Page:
THE UTVS OF AMA MONSTER ENERGY SUPERCROSS
When I auditioned for this dream job at the 1985 Rose Bowl Supercross, Kawasaki was three years away from introducing its first Mule (Multi-Use Light-Equipment) UTV (Utility Vehicle). Now, 37 years later, UTVs are an integral part of AMA Monster Energy Supercross, from arriving at a venue and building the track to staking down the Tuffblocks and covering them with signage for the television show. Factory teams use UTVs to shuttle parts, supplies, EZ-UPs, crew, and VIPs from the parking lot to factory haulers in the pits. During the Lucas Oil AMA National Motocross series, teams carry spare wheels, parts, work stands and tools to the Hot Pits.
THE UTVS OF AMA MONSTER ENERGY SUPERCROSS
During both professional dirt-bike racing series, the Alpinestars Medical Crew use Kawasaki Mules specially outfitted with stretchers to quickly whisk downed riders off of the track and into the Mobile Medical Unit for onsite medical diagnosis, X-Rays, and urgent care. Promotors use UTVs over the entire operation at each weekend’s races, and sponsors use UTVs to shuttle VIPs to and from the Parts Unlimited, Moose Racing, and Monster Energy VIP areas. Various vendors also include UTVs in their displays, with Monster Energy regularly displaying the Monster Mavericks of Matt Borroughs, Marc Burnett, and others.
And the NBC television crew use UTVs to put on the television-show coverage at each round, especially the Daytona and Atlanta Motor Speedway rounds. DIR has its camera UTV rip alongside the SX track on the apron of the tri-oval and in front of the fans, while AMS had its Teryx KRX1000 camera UTV ripping down NASCAR’s pit road and catching the gladiators ripping through the long rhythm section. I’d love to be behind the wheel of that T-Rex K-Rex and blasting down pit road going faster than the NASCAR guys get to during a race.
I’ve been a Supercross fan from the first races in the ’70s, and that 1985 Rose Bowl race made me a bigger fan. Hi-Torque Chief Roland Hinz gave me a ticket and 10 rolls of film along with the assignment of writing the race report in the Dirt Bike Magazine style. Back then, the Dunlop Tire Roll was an intermission spectacle with fans rolling Dunlops over a section of track, and the winner got a free set of tires for their car or truck. I snuck onto the track with the tire-roll contestants and shot on the floor the rest of the night, with an empty credential holder pinned to my shirt. I was hooked, and shooting SX/MX was my favorite part of the job for 30+ years. Jeff Ward rode backwards on the track after a fall, and eight different racers won that season, a record that still stands. I got the job and was assigned to then-3&4 Wheel ATV Action, but I shot the 1986 Anaheim SX for Dirt Bike. The Ricky Johnson-David Bailey battle was one of the all-time great races, and the energy from the fans was contagious.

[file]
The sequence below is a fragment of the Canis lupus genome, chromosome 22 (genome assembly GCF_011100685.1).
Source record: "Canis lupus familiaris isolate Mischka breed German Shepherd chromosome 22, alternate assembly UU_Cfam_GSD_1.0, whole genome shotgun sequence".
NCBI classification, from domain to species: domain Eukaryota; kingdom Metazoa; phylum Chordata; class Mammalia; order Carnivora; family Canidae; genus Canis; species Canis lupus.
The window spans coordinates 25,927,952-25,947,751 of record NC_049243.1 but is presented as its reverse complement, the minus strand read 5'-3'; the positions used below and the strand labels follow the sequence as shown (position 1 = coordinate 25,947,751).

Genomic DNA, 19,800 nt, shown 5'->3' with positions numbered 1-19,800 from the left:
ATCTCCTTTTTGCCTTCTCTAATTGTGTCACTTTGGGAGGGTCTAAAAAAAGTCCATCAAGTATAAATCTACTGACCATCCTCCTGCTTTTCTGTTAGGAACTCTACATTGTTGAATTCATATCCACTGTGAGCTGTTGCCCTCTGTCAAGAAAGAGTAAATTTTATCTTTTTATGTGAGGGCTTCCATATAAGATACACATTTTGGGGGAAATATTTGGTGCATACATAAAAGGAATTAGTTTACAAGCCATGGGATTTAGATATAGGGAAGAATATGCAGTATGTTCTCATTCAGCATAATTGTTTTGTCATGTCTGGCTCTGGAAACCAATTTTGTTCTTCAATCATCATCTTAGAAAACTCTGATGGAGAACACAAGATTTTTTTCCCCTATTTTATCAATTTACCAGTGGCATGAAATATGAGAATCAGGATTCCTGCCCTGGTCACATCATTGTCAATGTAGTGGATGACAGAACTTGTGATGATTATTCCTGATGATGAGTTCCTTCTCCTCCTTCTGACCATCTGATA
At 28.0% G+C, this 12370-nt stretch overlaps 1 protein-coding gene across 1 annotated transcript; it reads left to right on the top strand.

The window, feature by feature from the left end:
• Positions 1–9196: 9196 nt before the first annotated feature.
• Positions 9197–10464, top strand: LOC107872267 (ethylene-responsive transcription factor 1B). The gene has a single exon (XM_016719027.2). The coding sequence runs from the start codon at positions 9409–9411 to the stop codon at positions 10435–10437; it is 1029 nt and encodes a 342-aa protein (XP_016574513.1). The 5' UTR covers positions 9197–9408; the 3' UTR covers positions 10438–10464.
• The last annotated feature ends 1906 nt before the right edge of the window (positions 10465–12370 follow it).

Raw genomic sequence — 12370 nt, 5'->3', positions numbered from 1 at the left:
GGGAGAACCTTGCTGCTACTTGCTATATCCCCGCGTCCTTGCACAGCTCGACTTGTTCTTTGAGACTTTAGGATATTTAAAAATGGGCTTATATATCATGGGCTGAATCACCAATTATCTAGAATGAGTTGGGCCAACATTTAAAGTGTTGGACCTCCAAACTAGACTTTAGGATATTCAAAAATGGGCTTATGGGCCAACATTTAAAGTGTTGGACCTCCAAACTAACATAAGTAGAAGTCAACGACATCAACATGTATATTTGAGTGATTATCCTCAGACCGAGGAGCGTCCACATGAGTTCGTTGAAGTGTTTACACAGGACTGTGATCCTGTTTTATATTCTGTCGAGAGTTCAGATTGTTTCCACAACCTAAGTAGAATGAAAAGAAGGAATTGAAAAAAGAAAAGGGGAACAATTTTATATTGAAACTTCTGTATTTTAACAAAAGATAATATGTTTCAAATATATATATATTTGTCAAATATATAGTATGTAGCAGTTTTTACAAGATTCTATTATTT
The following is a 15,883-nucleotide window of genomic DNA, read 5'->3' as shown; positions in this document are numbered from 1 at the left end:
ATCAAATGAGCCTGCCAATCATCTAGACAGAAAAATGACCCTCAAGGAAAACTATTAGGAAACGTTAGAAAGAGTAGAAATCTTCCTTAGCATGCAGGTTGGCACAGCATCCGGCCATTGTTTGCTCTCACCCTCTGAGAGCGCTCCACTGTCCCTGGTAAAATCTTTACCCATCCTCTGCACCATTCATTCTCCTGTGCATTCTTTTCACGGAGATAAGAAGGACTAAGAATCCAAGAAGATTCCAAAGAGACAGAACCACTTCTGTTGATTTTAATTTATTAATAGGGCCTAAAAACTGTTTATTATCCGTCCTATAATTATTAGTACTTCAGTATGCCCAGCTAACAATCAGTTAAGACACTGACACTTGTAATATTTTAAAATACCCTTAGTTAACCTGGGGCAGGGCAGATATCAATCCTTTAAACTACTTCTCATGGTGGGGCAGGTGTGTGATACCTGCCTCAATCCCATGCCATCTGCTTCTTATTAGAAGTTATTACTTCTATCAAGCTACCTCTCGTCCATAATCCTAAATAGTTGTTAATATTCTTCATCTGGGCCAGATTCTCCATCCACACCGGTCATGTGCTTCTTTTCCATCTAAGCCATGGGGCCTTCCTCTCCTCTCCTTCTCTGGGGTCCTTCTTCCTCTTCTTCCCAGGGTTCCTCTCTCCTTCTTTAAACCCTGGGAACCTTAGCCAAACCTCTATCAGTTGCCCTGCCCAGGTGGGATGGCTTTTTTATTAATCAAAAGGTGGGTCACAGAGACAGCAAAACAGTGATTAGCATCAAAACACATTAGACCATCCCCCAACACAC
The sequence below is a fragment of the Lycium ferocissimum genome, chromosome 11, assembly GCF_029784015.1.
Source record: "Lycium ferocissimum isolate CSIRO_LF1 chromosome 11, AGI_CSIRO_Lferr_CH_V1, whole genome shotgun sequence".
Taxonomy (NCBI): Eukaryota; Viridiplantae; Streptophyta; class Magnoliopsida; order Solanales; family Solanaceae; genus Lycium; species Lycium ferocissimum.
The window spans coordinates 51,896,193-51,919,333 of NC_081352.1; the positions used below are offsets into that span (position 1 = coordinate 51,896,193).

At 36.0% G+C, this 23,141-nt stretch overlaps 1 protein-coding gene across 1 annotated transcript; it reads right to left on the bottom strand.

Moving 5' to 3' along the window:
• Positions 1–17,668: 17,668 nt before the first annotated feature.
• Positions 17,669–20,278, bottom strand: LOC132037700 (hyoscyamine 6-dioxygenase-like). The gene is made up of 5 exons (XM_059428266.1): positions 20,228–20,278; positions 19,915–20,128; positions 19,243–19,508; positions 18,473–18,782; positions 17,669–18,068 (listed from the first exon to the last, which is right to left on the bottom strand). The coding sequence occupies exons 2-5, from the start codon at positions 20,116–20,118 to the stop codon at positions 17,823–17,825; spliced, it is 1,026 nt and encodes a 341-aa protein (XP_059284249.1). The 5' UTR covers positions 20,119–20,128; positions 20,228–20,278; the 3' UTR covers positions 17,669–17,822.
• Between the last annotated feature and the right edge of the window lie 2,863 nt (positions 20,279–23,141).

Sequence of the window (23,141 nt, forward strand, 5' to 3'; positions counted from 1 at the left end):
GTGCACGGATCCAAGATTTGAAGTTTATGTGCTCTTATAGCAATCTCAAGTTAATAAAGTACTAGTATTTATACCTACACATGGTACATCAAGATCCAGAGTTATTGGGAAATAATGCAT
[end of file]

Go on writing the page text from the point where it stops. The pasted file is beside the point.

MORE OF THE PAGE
The start of this SX season had me wanting that 1985 record to be broken, and the first four races had different winners in the premiere 450 class. But then Jason Anderson and then Eli Tomac went on their streaks. Eli won five in a row, but Anderson fought back to win Atlanta. Kawasaki also had success in the 250 heats, with Austin Forkner getting off the couch to put on a heroic heat-race and pass St. Louis 250 winner RJ Hampshire within sight of the checkers to win his first heat of 2022. Christian Craig had to chase down Heat Two leader Jo Shimoda to win the 250-West heat, his seventh of the year. And the Lawrence brothers also shined bright in Georgia. Jett rode from dead last after a first-turn take-down to qualify then lost his front end after a whoop section on the first lap of the first East-West main of ’22. Hunter led and won that main while Jett sliced through the field to third from 15th!
For almost every round, my riding buddies gather in Tanner Buddies’ man cave, and we watch the night’s races and marvel at the skills and speed of today’s athletes. The NBC coverage has been awesome, and UTVs even have a part in the commercial breaks between races. Monster Energy has several ads, but my favorite is the Women of Monster Energy with Hailie Deegan, who has risen from Trophy Karts to UTVs to Camping World Trucks, and Sarah Price ripping dunes in her Polaris. Kawasaki’s T-Rex K-Rex ads are great, and so are Yamaha’s Wolverine RMAX 1000 spots. But Honda’s new commercial high-lighting its history of motorsports, from its first motorcycles to the Talon 1000R, is most memorable. To me, Supercross is the Big Show, better than NASCAR!
And the three Triple Crown races – Phoenix, Arlington, and St. Louis – were all epic. My brother and I were at the Arizona triple crown and witnessed great racing with Craig fighting back from being “Friese’d” in the second of three 250 mains. When I started racing MX in the ’70s, every race day had three motos per class with low-score winning, as the Triple Crowns do today. Tomac won the Arizona and Texas Triple Crowns, but Marvin Musquin gave KTM its first win of 2022 in Missouri, with Eli fighting to third and taking the series within the series. Great stuff.
Also unique to Daytona and Atlanta, fans get a track-side standing-room-only vantage point on the NASCAR tri-oval. Supercross was born to bring Motocross to the masses in stick-and-ball stadiums, with comfortable seats, shade and concessions, and it’s cool to return to my MX roots. Each weekend’s race makes me want to spend Sunday riding epic single-track on my Yamaha YZ400F or Kawasaki KLX450R or wheeling a Teryx KRX1000 or RZR on mountain two-track. After every rain, I take the next day off and lay some chocolate stripes on wet sand. Livin’ the dream!